Clinton avoids Tibet and human rights on first China visit

Clinton avoids Tibet and human rights on first China visit
China National News
Monday 23rd February, 2009

Wanting China to continue to fund US debt, Secretary of State Hillary Clinton avoided any public assertion over of Tibet and human rights during her first two-day visit to China which ended Sunday.

At a time when the US economy is at breaking point, stepping on the toes of the largest holder of US government debt is so obviously counter-productive that Clinton had no choice but to sidestep the two issues. Although it can be fairly argued that being the single biggest buyer of Chinese goods gives the US leverage on political and diplomatic issues, what likely prevented Clinton from using that leverage is that Washington wants Beijing to continue to buy US treasury instruments.

The US government owes China $696.6 billion as of last year, the single largest debt. With the Obama administration just having announced a $787 billion stimulus package to arrest a rapid slide of the economy, Clinton was in no position to raise issues that China disapproves of.

'The global community is counting on China and the United States to collaborate, to pursue security, peace and prosperity for all,' Clinton said. She then said something that should tell all Tibet supporters not to expect any support whatsoever from the Obama administration in the near future.

'By continuing to support American treasury instruments, the Chinese are recognising our interconnection. We are truly going to rise or fall together,' she said even while urging China to continue to buy US treasury bonds.

Before she arrived in Beijing, she had already said that human rights 'cannot interfere' with America's economic decisions. At the end of the visit Clinton maintained that she had raised the issue of human rights during her talks with Chinese Foreign Minister Yang Jeichi. However, from all accounts it was not an important part of the meeting.

If there was any hope in the Tibetan community in India in general and their leader the Dalai Lama in particular that Washington under Barack Obama could change its strategy vis-a-vis China, it has been belied with the Clinton visit. Perhaps in better economic times the Obama-Clinton combine might have found it worthwhile to push the case of Tibet but it is more than likely that during the first half of the presidential term no attempts would be made to upset the status quo.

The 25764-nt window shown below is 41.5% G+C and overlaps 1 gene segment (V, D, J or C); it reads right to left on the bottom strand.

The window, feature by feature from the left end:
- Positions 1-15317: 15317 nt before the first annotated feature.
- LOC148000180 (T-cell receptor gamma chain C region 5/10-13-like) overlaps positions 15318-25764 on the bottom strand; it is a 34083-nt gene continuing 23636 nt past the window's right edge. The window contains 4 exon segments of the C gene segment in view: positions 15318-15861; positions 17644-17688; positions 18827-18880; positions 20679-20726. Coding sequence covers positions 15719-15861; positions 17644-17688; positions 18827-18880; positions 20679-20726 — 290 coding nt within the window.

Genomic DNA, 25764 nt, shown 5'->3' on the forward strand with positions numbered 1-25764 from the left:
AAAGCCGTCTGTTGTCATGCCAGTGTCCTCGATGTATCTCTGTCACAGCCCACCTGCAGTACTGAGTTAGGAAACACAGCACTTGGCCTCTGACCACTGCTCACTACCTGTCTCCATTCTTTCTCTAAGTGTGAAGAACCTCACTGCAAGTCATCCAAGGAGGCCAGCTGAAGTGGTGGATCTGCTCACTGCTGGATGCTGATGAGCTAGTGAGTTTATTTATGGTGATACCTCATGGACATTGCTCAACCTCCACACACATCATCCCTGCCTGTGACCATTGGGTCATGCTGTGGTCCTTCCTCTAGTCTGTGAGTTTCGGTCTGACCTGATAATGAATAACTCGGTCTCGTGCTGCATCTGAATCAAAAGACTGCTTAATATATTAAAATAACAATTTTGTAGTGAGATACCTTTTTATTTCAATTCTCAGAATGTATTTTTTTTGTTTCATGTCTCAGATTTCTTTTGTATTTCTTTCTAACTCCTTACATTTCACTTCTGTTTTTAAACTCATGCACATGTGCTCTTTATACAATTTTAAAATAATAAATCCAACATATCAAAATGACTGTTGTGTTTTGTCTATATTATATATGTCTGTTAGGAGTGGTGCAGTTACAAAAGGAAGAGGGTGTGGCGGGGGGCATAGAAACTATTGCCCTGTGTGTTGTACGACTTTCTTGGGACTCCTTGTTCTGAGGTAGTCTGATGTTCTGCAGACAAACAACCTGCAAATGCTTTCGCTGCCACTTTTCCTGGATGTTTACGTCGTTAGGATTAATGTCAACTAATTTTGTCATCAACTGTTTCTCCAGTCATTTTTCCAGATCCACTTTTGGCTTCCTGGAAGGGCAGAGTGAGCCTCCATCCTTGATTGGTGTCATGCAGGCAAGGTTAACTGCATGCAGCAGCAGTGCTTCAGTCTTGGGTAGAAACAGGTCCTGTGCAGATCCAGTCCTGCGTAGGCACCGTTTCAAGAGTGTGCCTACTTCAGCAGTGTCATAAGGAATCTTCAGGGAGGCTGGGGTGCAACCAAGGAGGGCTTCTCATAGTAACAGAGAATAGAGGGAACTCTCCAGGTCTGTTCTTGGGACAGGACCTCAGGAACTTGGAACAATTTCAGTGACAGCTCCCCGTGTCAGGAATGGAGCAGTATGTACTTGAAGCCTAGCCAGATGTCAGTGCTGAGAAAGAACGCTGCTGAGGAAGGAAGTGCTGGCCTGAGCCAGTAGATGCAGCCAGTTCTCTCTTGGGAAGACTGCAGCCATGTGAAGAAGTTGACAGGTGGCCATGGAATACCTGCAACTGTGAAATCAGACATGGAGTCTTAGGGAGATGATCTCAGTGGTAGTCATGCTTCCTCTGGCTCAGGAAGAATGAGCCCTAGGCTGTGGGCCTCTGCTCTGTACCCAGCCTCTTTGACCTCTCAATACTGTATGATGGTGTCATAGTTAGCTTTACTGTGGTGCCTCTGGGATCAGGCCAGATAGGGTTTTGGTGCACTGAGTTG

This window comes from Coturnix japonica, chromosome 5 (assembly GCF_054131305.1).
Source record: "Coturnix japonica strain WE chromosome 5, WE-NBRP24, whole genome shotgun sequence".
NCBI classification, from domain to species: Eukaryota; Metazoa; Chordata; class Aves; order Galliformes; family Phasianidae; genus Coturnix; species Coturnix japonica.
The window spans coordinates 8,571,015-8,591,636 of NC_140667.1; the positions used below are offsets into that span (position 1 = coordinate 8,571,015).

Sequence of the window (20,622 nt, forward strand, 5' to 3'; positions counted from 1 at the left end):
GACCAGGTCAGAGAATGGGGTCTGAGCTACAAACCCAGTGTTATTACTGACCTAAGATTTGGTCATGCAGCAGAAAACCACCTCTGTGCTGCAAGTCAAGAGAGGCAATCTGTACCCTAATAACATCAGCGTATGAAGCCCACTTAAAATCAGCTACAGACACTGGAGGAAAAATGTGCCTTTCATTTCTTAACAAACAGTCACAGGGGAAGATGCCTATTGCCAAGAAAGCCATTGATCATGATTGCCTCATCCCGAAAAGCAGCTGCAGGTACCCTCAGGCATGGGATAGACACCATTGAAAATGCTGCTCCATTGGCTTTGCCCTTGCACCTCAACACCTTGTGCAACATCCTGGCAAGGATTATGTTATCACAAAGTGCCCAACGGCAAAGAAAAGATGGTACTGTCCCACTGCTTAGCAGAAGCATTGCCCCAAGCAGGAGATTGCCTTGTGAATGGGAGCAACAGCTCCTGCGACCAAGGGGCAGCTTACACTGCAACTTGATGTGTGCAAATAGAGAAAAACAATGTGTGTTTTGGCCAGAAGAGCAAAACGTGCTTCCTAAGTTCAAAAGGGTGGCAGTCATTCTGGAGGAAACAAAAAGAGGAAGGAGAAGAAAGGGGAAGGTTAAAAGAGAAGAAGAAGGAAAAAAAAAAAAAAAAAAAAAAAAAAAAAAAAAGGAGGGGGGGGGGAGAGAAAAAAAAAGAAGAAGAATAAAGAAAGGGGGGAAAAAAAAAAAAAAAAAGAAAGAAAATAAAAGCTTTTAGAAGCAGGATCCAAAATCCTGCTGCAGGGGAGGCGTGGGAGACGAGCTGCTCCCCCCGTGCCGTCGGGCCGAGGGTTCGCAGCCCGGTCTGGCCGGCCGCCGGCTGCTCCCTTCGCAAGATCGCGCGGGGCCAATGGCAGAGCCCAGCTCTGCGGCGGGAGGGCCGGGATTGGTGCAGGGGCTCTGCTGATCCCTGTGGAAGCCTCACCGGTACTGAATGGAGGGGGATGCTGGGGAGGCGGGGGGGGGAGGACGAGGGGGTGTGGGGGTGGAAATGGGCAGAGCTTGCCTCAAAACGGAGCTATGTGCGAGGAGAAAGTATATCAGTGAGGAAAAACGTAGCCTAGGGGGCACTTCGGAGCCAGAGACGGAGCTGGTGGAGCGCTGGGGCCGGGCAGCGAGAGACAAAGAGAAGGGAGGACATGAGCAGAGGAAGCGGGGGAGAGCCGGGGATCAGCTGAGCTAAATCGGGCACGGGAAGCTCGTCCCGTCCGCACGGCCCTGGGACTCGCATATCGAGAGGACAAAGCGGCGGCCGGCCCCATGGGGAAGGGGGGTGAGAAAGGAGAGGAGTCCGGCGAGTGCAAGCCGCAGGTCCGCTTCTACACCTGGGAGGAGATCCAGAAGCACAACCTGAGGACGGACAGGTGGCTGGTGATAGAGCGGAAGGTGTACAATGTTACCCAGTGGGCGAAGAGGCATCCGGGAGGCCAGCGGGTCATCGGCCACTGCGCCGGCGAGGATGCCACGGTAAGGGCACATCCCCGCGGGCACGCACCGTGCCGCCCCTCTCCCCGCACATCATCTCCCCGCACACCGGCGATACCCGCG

Clinton's approach while in Beijing was in sharp contrast to what she said during a speech at the Asia Society in New York recently. 'As part of our dialogues, we will hold ourselves and others accountable as we work to expand human rights and create a world that respects those rights, one where Tibetans and all Chinese people can enjoy religious freedom without fear of prosecution,' she said.

With the 50th anniversary of the failed uprising in Tibet approaching on March 10, there are reports of China already cracking down on protesters in the region. Beijing has not forgotten the frenzied protests that occurred last March in the run-up to the Olympics and catapulted Tibet to international headlines at the least opportune time.

The dramatic weakening of the US economy is possibly being seen as useful for China which is sitting on $1.95 trillion in currency reserves, representing 29 percent of the world's total. It will continue to fund US debt for the foreseeable future because there are not too many markets where it can park some of its currency reserves safely. Notwithstanding the current meltdown, in the long-term the US is still regarded as a safe bet by China which also sees an opportunity to push its own ideological agenda behind the debt purchase.

Yang, who is scheduled to visit the US on March 9, threw in a carrot when he said that the Chinese government's $585 billion stimulus plan presented an opportunity for international companies to get involved in building infrastructure. Without being specific he seemed to tell Clinton that American companies also stood to gain from the stimulus plan.

The overall message of the first major interaction between the Obama administration and the Chinese government seemed to be one of pragmatic utilitarianism.
By Anonymous, 02-23-09, 06:15 AM Clinton avoids Tibet and human rights on first China visit

It is not that Clinton does not want to bring up the tibet issues. She just cannot get any facts on the claim by so called human right groups. She know damn well there is no serious issues on human right in China and claimed of police brutality happened even in the US. It looks stupid to confront chinese leadership who are well aware of wild claim that cannot be substantiated. As I say, bring specific issues to confront the chinese leadersship if there is one, instead of shooting at their back all these while.

Similar Threads

China respect human rights.
by aeon | Apr 28th, 2006
no new posts